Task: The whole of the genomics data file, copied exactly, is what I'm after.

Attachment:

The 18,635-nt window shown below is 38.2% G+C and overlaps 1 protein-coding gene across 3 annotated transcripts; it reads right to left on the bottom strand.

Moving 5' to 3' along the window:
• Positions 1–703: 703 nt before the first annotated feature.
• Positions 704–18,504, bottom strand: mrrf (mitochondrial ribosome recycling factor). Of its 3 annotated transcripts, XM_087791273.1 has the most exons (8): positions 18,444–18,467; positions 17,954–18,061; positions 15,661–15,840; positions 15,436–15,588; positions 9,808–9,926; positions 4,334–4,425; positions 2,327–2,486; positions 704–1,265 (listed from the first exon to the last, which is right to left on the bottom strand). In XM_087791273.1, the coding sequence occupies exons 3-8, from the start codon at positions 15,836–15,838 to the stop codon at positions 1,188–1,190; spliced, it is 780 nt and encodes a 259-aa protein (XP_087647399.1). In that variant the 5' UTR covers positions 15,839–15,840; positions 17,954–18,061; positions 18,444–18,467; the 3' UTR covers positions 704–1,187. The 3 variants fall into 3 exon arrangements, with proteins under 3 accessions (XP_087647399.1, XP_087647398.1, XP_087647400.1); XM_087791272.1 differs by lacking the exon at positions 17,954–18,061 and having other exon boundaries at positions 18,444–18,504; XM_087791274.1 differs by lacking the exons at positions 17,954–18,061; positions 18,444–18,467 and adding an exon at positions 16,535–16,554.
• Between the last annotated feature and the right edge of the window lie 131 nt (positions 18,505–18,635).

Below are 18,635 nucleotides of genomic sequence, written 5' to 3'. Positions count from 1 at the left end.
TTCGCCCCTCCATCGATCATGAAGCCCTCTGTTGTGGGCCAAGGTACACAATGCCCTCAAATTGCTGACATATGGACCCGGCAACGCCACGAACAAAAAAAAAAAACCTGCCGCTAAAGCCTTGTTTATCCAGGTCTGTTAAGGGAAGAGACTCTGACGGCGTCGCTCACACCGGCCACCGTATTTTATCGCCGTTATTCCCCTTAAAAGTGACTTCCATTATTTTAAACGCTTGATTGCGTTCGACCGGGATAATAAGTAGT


The 18,635-nt window shown below is 38.2% G+C and overlaps 1 protein-coding gene across 3 annotated transcripts; it reads right to left on the bottom strand.

Moving 5' to 3' along the window:
• Positions 1–703: 703 nt before the first annotated feature.
• Positions 704–18,504, bottom strand: mrrf (mitochondrial ribosome recycling factor). Of its 3 annotated transcripts, XM_087791273.1 has the most exons (8): positions 18,444–18,467; positions 17,954–18,061; positions 15,661–15,840; positions 15,436–15,588; positions 9,808–9,926; positions 4,334–4,425; positions 2,327–2,486; positions 704–1,265 (listed from the first exon to the last, which is right to left on the bottom strand). In XM_087791273.1, the coding sequence occupies exons 3-8, from the start codon at positions 15,836–15,838 to the stop codon at positions 1,188–1,190; spliced, it is 780 nt and encodes a 259-aa protein (XP_087647399.1). In that variant the 5' UTR covers positions 15,839–15,840; positions 17,954–18,061; positions 18,444–18,467; the 3' UTR covers positions 704–1,187. The 3 variants fall into 3 exon arrangements, with proteins under 3 accessions (XP_087647399.1, XP_087647398.1, XP_087647400.1); XM_087791272.1 differs by lacking the exon at positions 17,954–18,061 and having other exon boundaries at positions 18,444–18,504; XM_087791274.1 differs by lacking the exons at positions 17,954–18,061; positions 18,444–18,467 and adding an exon at positions 16,535–16,554.
• Between the last annotated feature and the right edge of the window lie 131 nt (positions 18,505–18,635).

Below are 18,635 nucleotides of genomic sequence, written 5' to 3'. Positions count from 1 at the left end.
TTCGCCCCTCCATCGATCATGAAGCCCTCTGTTGTGGGCCAAGGTACACAATGCCCTCAAATTGCTGACATATGGACCCGGCAACGCCACGAACAAAAAAAAAAAACCTGCCGCTAAAGCCTTGTTTATCCAGGTCTGTTAAGGGAAGAGACTCTGACGGCGTCGCTCACACCGGCCACCGTATTTTATCGCCGTTATTCCCCTTAAAAGTGACTTCCATTATTTTAAACGCTTGATTGCGTTCGACCGGGATAATAAGTAGT